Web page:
By now the story of the sinking of the Titanic is well-known and well-worn: Man creates an “unsinkable ship” and, in his hubris, brings along too few lifeboats. An iceberg cures his of his arrogance by tearing a hole in the side of the ship, sending it and thousands of passengers to the icy depths of the North Atlantic.
But according to a new documentary, the iceberg may not have been the sole reason for the sinking of the Titanic. Instead, in an extraordinarily stroke of bad luck, the iceberg may have struck in the exact spot where the hull had been weakened by a coal fire that blazed in the depths of the ship prior to disembarking.
Irish journalist Senan Molony argues in his January 2017 documentary “Titanic: The New Evidence” the hull of the ship was compromised weeks before its ill-fated voyage. He examined photos and eye-witness testimonies to determine that a fire spontaneously lit inside one of Titanic's coal bunkers and severely weakened a segment of the ship's hull.
“The ship is a single-skin ship,” Molony told Smithsonian.com. He means that while modern ships contain two hulls, Titanic, like other early twentieth-century vessels, had only one. Such a structure typically made for a weaker vessel, but in the Titanic's case it proved fatal. The bunkers where the crew stored engine coal was located next to the hull. The heat from the fire transferred directly to the ship's metal structure.
The ah-ha moment for Molony came when he discovered a trove of previously unknown photographs. Four years ago he purchased them from a descendant of the engineering chief of Harland and Wolff, the Irish company that built the Titanic. He was startled to see a thirty-foot-long black streak documented on the outside of the ships hull, near where the iceberg struck its blow.
When Molony asked naval architects what the streak in the photograph could be, nobody knew but everyone was intrigued. “The best suggestion at the time was that this was a reflection.” But when the photograph was taken, there was no road or dock on the shore that could have been reflected in the hull.
Other engineers believed the streak to have been caused by a fire in one of Titanic's three-story-tall coal bunkers. Molony assembled the facts in his own timeline in order to create a new narrative. He argues that the fire began as early as three weeks before the Titanic launched its voyage but was ignored due to pressure to keep the ship on schedule and fears of bad press. Britain ruled the seas but was facing increased pressure from Germany and others for the valuable immigrant trade.
An article from the New York Tribute published shortly after Titanic survivors made landfall in the United States corroborates this theory:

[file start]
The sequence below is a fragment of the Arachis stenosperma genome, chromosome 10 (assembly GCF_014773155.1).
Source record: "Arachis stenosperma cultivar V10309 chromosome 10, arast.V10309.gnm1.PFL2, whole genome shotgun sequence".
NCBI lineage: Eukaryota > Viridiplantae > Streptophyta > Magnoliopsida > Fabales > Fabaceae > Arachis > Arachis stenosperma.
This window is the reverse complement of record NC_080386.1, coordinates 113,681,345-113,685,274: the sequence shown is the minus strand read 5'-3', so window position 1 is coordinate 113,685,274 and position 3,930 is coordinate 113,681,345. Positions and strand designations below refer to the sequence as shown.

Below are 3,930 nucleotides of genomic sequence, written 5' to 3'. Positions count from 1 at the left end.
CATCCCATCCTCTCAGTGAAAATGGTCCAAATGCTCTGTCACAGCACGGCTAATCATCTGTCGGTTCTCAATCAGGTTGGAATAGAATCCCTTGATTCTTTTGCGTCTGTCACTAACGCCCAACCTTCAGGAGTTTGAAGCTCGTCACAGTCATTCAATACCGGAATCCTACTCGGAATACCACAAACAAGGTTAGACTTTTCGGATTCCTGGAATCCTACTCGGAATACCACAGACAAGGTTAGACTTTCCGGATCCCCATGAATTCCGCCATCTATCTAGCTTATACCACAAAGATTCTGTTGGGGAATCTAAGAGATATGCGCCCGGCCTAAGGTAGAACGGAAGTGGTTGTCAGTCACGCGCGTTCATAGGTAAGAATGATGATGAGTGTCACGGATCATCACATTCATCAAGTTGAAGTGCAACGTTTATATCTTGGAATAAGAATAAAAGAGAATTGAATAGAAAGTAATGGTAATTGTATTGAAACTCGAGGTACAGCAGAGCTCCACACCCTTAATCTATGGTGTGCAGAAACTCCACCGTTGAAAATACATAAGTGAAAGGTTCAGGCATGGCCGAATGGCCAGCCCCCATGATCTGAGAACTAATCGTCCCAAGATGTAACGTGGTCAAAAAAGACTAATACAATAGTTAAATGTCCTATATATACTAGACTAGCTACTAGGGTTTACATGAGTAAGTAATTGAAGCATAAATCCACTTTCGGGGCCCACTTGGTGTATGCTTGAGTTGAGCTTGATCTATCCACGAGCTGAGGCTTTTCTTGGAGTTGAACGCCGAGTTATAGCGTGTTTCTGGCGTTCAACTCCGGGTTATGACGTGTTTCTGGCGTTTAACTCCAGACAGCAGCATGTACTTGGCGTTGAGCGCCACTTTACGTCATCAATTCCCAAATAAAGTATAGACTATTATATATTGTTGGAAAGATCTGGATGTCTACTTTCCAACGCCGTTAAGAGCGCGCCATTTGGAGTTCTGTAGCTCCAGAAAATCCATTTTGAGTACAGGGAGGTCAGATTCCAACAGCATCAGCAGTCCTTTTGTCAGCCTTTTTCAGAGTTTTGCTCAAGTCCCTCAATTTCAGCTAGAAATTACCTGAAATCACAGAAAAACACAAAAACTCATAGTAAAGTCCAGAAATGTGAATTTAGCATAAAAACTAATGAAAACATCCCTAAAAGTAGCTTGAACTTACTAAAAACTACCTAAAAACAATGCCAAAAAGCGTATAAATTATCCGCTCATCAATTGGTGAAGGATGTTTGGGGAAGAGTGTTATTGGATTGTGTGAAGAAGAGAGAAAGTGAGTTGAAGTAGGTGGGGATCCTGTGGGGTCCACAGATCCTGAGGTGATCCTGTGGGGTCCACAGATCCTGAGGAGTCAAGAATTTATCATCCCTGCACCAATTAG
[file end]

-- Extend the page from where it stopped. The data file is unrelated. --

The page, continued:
Stokers Agree Blaze Was in Progress from Time of Leaving Southampton Till 2 P.M. Saturday
Every stoker who was interviewed declared that the Titanic was afire from the time she left Southampton until Saturday afternoon at 2 o'clock. This story was first told by an officer of the ship, who requested that his name be withheld, saying that all the men had been warned not to talk about the disaster.
“The fire was in the coal bunkers, forward,” said this man, “in stokeholes 9 and 10, on the forward end, in what is known as the second and third sections. The fire must have been raging long before she pulled out of her pier in Southampton, for the bunker was a raging hell when, one hour out past the Needles, the fire was discovered.”
“Immediately we began to work on the fire, and it took us until Saturday afternoon to extinguish it. We were compelled to dig out all the coal from these sections. In my opinion this fire played no small part in the disaster, for when the bow was stove in, the waters readily tore open the watertight bulkheads, behind which had been the coal. If the coal had been still in the second and third sections when the vessel struck the iceberg it would have probably helped the bulkhead to resist the strain.”
This account was one of the first explanations of the Titanic's sinking; it was mentioned by British officials in their official inquiry in 1912. But the narrative was downplayed by the judge who oversaw it, Molony said.
“He was a shipping interest judge, and, in fact, he presided at a toast at the Shipwright's Guild four years earlier, saying 'may nothing ever adversely affect the great carrying power of this wonderful country. So he closes down efforts to pursue the fire, and he makes this finding that the iceberg acted alone.”
Molony's theory is plausible, but not everyone buys it. Denying the iceberg explanation, after all, puts him in odd company. A number of Titanic “truthers” have emerged over the decades, offering less-than-convincing explanations, such as a torpedo from a German U-boat sinking the ship. Others, as Dan Bilefsky of the New York Times notes, blame the sinking on an Egyptian mummy's curse.
The conventional wisdom still holds that the iceberg is the main culprit. “A fire may have accelerated this. But in my view, the Titanic would have sunk anyway,” Dave Hill, a former honorary secretary of the British Titanic Society, told Bilefsky.
Molony believes that his version holds up due to the shakiness of the original inquiry's findings. The same inquiry stated that the Titanic had sunk intact, while it was found later to be broken in half on the sea floor.
“Just because an official finding says it doesn't make it true,” Molony says.
To read more about “Titanic: The New Evidence,” click here.
This article is part of our larger selection of posts about the Titanic. To learn more, click here for our comprehensive guide to the Titanic.